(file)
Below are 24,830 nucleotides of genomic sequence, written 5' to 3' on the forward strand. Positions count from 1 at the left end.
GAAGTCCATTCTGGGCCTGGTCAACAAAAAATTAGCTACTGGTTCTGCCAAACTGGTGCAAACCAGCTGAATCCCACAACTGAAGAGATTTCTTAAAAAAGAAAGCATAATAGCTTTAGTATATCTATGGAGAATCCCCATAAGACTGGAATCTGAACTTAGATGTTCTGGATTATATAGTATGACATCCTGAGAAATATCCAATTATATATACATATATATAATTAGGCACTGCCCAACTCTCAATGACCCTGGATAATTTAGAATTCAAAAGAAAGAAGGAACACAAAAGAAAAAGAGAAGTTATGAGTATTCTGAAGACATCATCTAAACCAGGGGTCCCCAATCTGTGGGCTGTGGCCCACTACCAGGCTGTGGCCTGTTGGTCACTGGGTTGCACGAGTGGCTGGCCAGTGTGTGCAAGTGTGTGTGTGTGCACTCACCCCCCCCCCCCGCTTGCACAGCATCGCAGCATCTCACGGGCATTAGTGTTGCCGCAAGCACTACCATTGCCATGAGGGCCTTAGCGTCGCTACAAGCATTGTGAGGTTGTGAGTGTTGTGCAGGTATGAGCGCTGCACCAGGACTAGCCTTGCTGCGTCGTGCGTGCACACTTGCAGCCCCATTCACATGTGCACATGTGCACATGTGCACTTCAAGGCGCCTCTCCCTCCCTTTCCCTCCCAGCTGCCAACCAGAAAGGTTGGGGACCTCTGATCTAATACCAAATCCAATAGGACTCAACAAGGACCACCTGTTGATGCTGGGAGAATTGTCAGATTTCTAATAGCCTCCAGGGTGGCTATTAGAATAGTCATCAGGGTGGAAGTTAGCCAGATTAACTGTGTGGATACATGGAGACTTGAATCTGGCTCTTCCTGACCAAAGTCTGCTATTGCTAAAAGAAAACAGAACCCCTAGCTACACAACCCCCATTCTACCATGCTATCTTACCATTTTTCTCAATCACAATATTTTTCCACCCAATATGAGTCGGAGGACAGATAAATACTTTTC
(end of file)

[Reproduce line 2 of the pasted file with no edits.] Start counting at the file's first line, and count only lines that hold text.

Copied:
GAAGTCCATTCTGGGCCTGGTCAACAAAAAATTAGCTACTGGTTCTGCCAAACTGGTGCAAACCAGCTGAATCCCACAACTGAAGAGATTTCTTAAAAAAGAAAGCATAATAGCTTTAGTATATCTATGGAGAATCCCCATAAGACTGGAATCTGAACTTAGATGTTCTGGATTATATAGTATGACATCCTGAGAAATATCCAATTATATATACATATATATAATTAGGCACTGCCCAACTCTCAATGACCCTGGATAATTTAGAATTCAAAAGAAAGAAGGAACACAAAAGAAAAAGAGAAGTTATGAGTATTCTGAAGACATCATCTAAACCAGGGGTCCCCAATCTGTGGGCTGTGGCCCACTACCAGGCTGTGGCCTGTTGGTCACTGGGTTGCACGAGTGGCTGGCCAGTGTGTGCAAGTGTGTGTGTGTGCACTCACCCCCCCCCCCCGCTTGCACAGCATCGCAGCATCTCACGGGCATTAGTGTTGCCGCAAGCACTACCATTGCCATGAGGGCCTTAGCGTCGCTACAAGCATTGTGAGGTTGTGAGTGTTGTGCAGGTATGAGCGCTGCACCAGGACTAGCCTTGCTGCGTCGTGCGTGCACACTTGCAGCCCCATTCACATGTGCACATGTGCACATGTGCACTTCAAGGCGCCTCTCCCTCCCTTTCCCTCCCAGCTGCCAACCAGAAAGGTTGGGGACCTCTGATCTAATACCAAATCCAATAGGACTCAACAAGGACCACCTGTTGATGCTGGGAGAATTGTCAGATTTCTAATAGCCTCCAGGGTGGCTATTAGAATAGTCATCAGGGTGGAAGTTAGCCAGATTAACTGTGTGGATACATGGAGACTTGAATCTGGCTCTTCCTGACCAAAGTCTGCTATTGCTAAAAGAAAACAGAACCCCTAGCTACACAACCCCCATTCTACCATGCTATCTTACCATTTTTCTCAATCACAATATTTTTCCACCCAATATGAGTCGGAGGACAGATAAATACTTTTC